I had always heard the quarter system was different. It was a sprint, a dash or anything in between. We had a long summer, people would say, and we get out later than some middle schools do. But no one seemed to warn me that all of this involved always playing catch up.
I left my hometown one month after my friends on the semester system. That’s a whole 30 days of moving in, getting used to classes and meeting new people. I, on the other hand, was still in the house I had always known and with people I had spent most of my school years with. So, by the time I actually got to college, my friends from home were already complaining about classes, sprinting around a campus they had already memorized and texting in group chats with people they saw every day. Basically, they were settled.
Yet my experience had just begun.
On the bright side, I got to ask for advice and they told me all about keeping my social battery high and what my dorm definitely does not need. But, to be honest, I just wanted to get to where they were. Although I did force myself to slow down and enjoy the process of adapting to a new environment once I did finally come to campus, on the inside I felt like I was always comparing myself to them.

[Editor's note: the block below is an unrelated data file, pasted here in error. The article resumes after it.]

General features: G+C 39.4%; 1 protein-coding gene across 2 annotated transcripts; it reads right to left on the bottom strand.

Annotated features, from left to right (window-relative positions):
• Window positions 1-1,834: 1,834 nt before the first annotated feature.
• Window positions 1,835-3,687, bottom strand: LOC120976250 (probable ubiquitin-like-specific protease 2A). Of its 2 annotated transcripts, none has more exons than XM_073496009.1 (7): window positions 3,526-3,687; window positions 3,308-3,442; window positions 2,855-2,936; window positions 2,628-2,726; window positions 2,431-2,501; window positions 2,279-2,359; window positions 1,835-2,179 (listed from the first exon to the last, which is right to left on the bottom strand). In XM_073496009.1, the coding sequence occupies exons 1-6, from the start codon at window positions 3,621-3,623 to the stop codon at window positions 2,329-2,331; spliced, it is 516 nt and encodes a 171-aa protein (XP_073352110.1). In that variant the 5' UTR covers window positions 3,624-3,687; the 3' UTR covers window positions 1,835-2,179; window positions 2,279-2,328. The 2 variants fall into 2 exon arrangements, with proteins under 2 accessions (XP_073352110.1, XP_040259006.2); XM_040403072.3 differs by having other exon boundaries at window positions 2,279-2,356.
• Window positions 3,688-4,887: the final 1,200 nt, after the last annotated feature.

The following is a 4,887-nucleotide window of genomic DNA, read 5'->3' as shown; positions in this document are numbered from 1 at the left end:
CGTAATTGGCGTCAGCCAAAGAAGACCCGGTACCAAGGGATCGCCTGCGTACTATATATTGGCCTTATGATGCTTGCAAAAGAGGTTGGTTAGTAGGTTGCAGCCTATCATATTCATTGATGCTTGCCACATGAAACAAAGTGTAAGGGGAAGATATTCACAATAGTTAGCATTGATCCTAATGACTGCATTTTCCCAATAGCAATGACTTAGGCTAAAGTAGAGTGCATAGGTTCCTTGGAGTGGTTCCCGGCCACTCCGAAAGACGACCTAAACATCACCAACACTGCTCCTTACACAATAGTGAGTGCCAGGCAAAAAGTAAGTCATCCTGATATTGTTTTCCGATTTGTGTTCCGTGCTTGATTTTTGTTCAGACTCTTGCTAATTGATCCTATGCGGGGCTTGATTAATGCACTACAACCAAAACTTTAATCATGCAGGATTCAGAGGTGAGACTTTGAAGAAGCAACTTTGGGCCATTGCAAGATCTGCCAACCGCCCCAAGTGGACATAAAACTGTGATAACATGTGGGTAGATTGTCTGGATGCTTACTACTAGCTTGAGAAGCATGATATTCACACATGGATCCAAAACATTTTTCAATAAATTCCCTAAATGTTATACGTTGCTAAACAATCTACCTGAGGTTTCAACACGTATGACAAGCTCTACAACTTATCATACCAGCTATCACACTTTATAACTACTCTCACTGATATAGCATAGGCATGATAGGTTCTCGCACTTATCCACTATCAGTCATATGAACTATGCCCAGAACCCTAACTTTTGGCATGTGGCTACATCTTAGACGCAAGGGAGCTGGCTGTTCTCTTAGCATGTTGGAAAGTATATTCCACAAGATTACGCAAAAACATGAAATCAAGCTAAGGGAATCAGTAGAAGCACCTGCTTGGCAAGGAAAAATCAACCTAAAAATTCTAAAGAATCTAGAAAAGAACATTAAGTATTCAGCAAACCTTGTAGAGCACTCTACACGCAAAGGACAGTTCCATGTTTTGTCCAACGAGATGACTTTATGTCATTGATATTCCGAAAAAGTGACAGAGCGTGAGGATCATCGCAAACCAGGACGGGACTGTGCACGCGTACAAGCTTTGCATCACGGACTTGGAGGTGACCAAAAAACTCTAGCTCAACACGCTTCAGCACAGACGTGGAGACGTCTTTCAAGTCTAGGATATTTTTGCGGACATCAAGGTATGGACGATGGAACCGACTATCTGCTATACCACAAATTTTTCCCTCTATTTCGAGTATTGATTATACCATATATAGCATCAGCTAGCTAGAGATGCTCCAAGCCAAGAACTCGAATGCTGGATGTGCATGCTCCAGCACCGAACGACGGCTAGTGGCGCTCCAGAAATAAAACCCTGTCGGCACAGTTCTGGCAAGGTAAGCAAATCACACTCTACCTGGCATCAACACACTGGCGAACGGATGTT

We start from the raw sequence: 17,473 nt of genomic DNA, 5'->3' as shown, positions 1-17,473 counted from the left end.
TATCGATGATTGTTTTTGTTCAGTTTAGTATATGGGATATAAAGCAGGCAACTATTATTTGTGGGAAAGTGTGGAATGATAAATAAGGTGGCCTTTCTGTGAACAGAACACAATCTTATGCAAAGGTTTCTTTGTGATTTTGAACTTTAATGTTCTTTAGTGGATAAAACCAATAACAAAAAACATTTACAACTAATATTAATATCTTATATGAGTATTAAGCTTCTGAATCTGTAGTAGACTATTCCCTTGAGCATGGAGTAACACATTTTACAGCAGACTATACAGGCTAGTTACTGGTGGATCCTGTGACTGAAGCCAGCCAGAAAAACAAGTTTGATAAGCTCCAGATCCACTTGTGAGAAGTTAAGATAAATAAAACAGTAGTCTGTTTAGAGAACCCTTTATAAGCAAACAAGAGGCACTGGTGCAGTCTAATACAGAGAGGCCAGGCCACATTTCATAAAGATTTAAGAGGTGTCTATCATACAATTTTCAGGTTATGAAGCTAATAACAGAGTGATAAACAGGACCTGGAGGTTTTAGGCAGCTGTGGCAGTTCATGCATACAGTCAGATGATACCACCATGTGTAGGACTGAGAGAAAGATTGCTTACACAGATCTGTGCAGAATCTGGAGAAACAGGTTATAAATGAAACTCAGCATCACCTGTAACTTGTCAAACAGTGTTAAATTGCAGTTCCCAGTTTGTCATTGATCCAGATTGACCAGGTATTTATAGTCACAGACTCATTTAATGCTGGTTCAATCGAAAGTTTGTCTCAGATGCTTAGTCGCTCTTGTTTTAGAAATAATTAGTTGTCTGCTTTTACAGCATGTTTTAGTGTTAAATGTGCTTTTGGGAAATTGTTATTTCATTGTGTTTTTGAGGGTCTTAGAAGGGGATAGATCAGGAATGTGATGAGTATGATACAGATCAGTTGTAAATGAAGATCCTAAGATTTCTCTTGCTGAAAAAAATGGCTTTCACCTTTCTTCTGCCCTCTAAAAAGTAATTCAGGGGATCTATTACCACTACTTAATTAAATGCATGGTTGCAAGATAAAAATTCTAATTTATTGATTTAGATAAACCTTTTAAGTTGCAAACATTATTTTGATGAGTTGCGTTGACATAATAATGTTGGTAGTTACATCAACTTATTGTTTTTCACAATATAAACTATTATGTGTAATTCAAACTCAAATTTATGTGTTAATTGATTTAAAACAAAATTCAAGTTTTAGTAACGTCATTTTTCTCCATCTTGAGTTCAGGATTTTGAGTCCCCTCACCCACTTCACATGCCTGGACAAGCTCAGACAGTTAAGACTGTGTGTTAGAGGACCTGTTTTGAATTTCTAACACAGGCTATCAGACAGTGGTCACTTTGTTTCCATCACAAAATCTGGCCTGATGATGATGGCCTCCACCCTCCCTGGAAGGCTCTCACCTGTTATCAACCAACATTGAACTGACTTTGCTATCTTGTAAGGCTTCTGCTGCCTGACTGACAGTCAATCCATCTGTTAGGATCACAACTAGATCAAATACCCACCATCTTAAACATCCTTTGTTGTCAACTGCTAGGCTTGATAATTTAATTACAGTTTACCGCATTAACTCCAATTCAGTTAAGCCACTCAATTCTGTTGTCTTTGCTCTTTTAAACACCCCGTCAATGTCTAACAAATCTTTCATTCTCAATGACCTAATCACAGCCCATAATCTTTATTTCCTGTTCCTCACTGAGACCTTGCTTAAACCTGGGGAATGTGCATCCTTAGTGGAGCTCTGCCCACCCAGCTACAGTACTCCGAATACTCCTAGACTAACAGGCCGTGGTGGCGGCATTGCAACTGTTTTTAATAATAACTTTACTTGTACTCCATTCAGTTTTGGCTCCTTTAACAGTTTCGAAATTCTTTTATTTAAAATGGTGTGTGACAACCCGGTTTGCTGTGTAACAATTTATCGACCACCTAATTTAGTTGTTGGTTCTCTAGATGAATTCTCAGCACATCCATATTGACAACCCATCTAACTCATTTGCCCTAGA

I wasn’t jealous; I just wished time would move a bit faster, so I could feel as comfortable as they did. When I talked to them about the homesickness I felt after being here for a bit, they told me of their time feeling the same way, as if it was lightyears ago. When I told them about the new friend group that was slowly forming around me, they told me about the people they were getting apartments with next year. I didn’t realize how much difference a month could make—I just always felt behind.
But what I was more frustrated about was that no one else, even my friends on the quarter system, seemed to talk about it. So, here I am starting the conversation.
It is okay to feel “unsettled.” What I have learned is that, as hard as it is to accept, time is the ultimate healer. Making memories that bond you to others in a new environment takes time, and unfortunately, no matter how hard you try, they cannot be forced. As hard as it is to admit, you cannot be playing the social media game of comparison in football game posts and Snapchat stories and you can’t blame the quarter system for your want to press fast forward.
So, I tried to go with the flow. I made sure to join clubs that gave me a community, ones where I could grow and feel comfortable being myself. I made an effort to grab lunches and dinners with people I was getting closer to. But, I also made sure to keep in contact with people from back home who that I didn’t have to explain myself around. Sometimes having just that little bit of continuity makes all the difference. Just like all things in life, my new feelings of settlement come and go in waves, but now it’s just a little easier to ride through them.
Funnily enough, just yesterday, I was having a conversation with a friend at UC Riverside, describing how I felt when my life wasn’t moving at the same perceived pace as everyone else and she said she felt the same exact way at the same exact time. Life is amusingly coincidental sometimes, but it just showed me how important it is to talk about feelings of isolation and unworthiness. You never know who else will be feeling the same exact way.